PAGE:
* In fission, most of the neutrons are released promptly, but some are delayed. These are crucial in enabling a chain reacting system (or reactor) to be
controllable and to be able to be held precisely critical.
Coolant. A liquid or gas circulating through the core so as to transfer the heat from it. . In light water reactors the water moderator functions also as primary coolant. Except in BWRs, there is secondary coolant circuit where the steam is made. (see also later section on primary coolant characteristics)
Pressure vessel or pressure tubes. Usually a robust steel vessel containing the reactor core and moderator/coolant, but it may be a series of tubes holding the fuel and conveying the coolant through the moderator.
Steam generator. (not in BWR) Part of the cooling system where the primary coolant bringing heat from the reactor is used to make steam for the turbine. Reactors may have up to four "loops", each with a steam generator.
Containment. The structure around the reactor core which is designed to protect it from outside intrusion and to protect those outside from the effects of radiation in case of any malfunction inside. It is typically a metre-thick concrete and steel structure.
There are several different types of reactors as indicated in the following Table.
Nuclear power plants in commercial operation
Reactor type Main Countries Number GWe Fuel Coolant Moderator
Pressurised Water Reactor (PWR)
US, France, Japan, Russia, China
Boiling Water Reactor (BWR) US, Japan, Sweden 94 86.4enriched
UO2 water water
Pressurised Heavy Water Reactor 'CANDU' (PHWR)
Canada 44 24.3 natural UO2 heavy water
Gas-cooled Reactor (AGR & Magnox)
UK 18 10.8
natural U (metal),enriched
Light Water Graphite Reactor (RBMK)
Russia 12 12.3enriched
UO2 water graphite
Fast Neutron Reactor (FBR) Japan, Russia 2 1.0 PuO2 and UO2
Reactor type Main Countries Number GWe Fuel Coolant Moderator
Other Russia 4 0.05enriched
UO2 water graphite
TOTAL 439 386.5
GWe = capacity in thousands of megawatts (gross)Source: Nuclear Engineering International Handbook 2010
For reactors under construction: see paper Plans for New Reactors Worldwide.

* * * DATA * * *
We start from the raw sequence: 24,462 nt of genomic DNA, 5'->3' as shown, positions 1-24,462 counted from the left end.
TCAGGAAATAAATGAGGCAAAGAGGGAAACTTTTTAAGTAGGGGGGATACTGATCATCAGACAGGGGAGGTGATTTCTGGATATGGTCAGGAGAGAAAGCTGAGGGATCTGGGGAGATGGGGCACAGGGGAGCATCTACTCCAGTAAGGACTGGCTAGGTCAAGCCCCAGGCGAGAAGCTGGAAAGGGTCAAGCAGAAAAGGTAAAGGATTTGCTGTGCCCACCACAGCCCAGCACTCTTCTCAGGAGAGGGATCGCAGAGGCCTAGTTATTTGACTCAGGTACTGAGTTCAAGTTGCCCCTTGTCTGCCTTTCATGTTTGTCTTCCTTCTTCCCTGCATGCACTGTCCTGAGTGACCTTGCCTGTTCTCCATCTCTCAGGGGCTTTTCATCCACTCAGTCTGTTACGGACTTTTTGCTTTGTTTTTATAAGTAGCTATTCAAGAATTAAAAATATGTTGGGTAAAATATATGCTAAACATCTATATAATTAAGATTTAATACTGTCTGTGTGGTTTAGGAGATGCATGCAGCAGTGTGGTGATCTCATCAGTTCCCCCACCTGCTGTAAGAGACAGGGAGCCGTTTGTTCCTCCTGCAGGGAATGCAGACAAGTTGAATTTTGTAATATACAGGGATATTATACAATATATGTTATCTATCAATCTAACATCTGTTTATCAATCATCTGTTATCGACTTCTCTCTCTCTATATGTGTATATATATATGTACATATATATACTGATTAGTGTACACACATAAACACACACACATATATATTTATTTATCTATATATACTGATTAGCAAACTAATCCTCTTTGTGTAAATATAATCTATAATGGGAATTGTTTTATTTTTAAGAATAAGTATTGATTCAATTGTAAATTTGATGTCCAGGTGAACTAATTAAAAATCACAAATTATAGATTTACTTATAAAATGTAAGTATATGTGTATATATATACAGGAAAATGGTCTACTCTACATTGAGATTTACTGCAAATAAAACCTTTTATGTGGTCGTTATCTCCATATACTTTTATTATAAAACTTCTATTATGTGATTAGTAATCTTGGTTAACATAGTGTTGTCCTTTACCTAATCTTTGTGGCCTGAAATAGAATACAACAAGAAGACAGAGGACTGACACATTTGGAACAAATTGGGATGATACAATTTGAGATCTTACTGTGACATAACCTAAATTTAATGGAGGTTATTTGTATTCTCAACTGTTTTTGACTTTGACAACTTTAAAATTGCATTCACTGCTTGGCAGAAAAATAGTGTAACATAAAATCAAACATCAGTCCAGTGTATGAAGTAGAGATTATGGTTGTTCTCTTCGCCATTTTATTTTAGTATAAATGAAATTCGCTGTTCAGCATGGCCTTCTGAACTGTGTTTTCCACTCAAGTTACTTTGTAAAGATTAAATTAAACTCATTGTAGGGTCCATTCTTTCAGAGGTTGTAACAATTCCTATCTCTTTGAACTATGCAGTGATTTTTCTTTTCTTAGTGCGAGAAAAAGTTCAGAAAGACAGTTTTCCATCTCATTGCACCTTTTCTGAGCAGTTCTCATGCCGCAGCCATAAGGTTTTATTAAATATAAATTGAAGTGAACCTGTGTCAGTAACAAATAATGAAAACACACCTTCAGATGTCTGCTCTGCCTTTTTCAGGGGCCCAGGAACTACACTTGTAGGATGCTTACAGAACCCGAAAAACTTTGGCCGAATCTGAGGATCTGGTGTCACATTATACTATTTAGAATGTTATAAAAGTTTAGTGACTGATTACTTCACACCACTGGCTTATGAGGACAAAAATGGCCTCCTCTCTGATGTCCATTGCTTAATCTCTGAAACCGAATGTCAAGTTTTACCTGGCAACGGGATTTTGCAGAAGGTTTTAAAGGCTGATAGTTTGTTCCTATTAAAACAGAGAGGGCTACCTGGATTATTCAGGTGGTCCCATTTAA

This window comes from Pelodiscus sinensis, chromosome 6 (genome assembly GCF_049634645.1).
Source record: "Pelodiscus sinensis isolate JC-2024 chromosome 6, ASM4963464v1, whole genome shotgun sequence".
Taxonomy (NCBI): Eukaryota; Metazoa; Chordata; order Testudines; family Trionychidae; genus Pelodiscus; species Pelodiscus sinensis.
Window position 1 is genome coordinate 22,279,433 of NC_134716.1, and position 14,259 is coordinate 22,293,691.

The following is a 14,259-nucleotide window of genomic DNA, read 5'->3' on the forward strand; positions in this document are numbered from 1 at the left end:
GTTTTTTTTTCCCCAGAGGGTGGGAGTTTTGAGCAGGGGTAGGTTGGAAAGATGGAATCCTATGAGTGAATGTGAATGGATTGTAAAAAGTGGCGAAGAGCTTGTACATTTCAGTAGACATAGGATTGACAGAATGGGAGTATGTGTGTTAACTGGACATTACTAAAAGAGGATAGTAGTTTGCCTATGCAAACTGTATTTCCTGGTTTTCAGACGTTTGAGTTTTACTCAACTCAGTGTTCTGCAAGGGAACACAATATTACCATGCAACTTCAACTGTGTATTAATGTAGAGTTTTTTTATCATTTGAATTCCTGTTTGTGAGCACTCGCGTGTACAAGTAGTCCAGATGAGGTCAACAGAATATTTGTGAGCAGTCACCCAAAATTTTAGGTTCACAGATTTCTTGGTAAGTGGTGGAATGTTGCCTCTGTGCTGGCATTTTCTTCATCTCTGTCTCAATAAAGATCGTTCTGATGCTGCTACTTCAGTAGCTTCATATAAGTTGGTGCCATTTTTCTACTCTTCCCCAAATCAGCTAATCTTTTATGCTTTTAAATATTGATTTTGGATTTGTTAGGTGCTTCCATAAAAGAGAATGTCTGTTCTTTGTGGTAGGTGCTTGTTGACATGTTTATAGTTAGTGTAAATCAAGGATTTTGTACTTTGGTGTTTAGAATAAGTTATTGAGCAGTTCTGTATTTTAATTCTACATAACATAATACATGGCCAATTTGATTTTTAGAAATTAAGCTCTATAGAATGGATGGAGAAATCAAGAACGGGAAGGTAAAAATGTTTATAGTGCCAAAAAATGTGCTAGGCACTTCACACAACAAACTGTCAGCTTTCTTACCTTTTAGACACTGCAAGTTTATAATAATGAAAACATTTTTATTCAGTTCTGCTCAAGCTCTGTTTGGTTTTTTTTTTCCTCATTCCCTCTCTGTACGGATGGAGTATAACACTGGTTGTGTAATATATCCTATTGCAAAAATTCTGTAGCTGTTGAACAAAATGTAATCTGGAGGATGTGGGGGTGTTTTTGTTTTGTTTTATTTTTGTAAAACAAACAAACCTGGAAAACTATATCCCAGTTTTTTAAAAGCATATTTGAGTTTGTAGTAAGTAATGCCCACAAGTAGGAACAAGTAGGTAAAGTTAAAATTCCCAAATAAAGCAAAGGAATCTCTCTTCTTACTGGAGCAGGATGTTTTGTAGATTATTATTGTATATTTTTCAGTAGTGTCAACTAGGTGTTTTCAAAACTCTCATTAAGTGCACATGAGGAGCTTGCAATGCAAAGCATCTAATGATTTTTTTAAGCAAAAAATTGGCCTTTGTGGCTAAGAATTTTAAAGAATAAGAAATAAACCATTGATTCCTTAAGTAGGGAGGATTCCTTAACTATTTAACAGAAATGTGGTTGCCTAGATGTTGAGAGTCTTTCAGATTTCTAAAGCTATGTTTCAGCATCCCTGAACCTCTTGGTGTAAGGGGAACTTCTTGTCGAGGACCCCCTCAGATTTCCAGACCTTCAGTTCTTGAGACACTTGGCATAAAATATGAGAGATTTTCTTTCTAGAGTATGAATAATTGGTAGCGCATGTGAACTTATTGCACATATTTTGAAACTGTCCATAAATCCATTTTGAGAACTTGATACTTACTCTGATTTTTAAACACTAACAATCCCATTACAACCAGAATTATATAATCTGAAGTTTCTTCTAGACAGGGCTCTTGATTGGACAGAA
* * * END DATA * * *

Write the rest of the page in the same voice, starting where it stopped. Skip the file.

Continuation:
Fuelling a nuclear power reactor
Most reactors need to be shut down for refuelling, so that the pressure vessel can be opened up. In this case refuelling is at intervals of 1-2 years, when a quarter to a third of the fuel assemblies are replaced with fresh ones. The CANDU and RBMK types have pressure tubes (rather than a pressure vessel enclosing the reactor core) and can be refuelled under load by disconnecting individual pressure tubes.
If graphite or heavy water is used as moderator, it is possible to run a power reactor on natural instead of enriched uranium. Natural uranium has the same elemental composition as when it was mined (0.7% U-235, over 99.2% U-238), enriched uranium has had the proportion of the fissile isotope (U-235) increased by a process called enrichment, commonly to 3.5 - 5.0%. In this case the moderator can be ordinary water, and such reactors are collectively called light water reactors. Because the light water absorbs neutrons as well as slowing them, it is less efficient as a moderator than heavy water or graphite.
During operation, some of the U-238 is changed to plutonium, and Pu-239 ends up providing about one third of the energy from the fuel.
In most reactors the fuel is ceramic uranium oxide (UO2 with a melting point of 2800°C) and most is enriched. The fuel pellets (usually about 1 cm diameter and 1.5 cm long) are typically arranged in a long zirconium alloy (zircaloy) tube to form a fuel rod, the zirconium being hard, corrosion-resistant and permeable to neutrons.* Numerous rods form a fuel assembly, which is an open lattice and can be lifted into and out of the reactor core. In the most common reactors these are about 3.5 to 4 metres long.
*Zirconium is an important mineral for nuclear power, where it finds its main use. It is therefore subject to controls on trading. It is normally contaminated with hafnium, a neutron absorber, so very pure 'nuclear grade' Zr is used to make the zircaloy, which is about 98% Zr plus tin, iron, chromium and
sometimes nickel to enhance its strength.
Burnable poisons are often used (especially in BWR) in fuel or coolant to even out the performance of the reactor over time from fresh fuel being loaded to refuelling. These are neutron absorbers which decay under neutron exposure, compensating for the progressive build up of neutron absorbers in the fuel as it is burned. The best known is gadolinium, which is a vital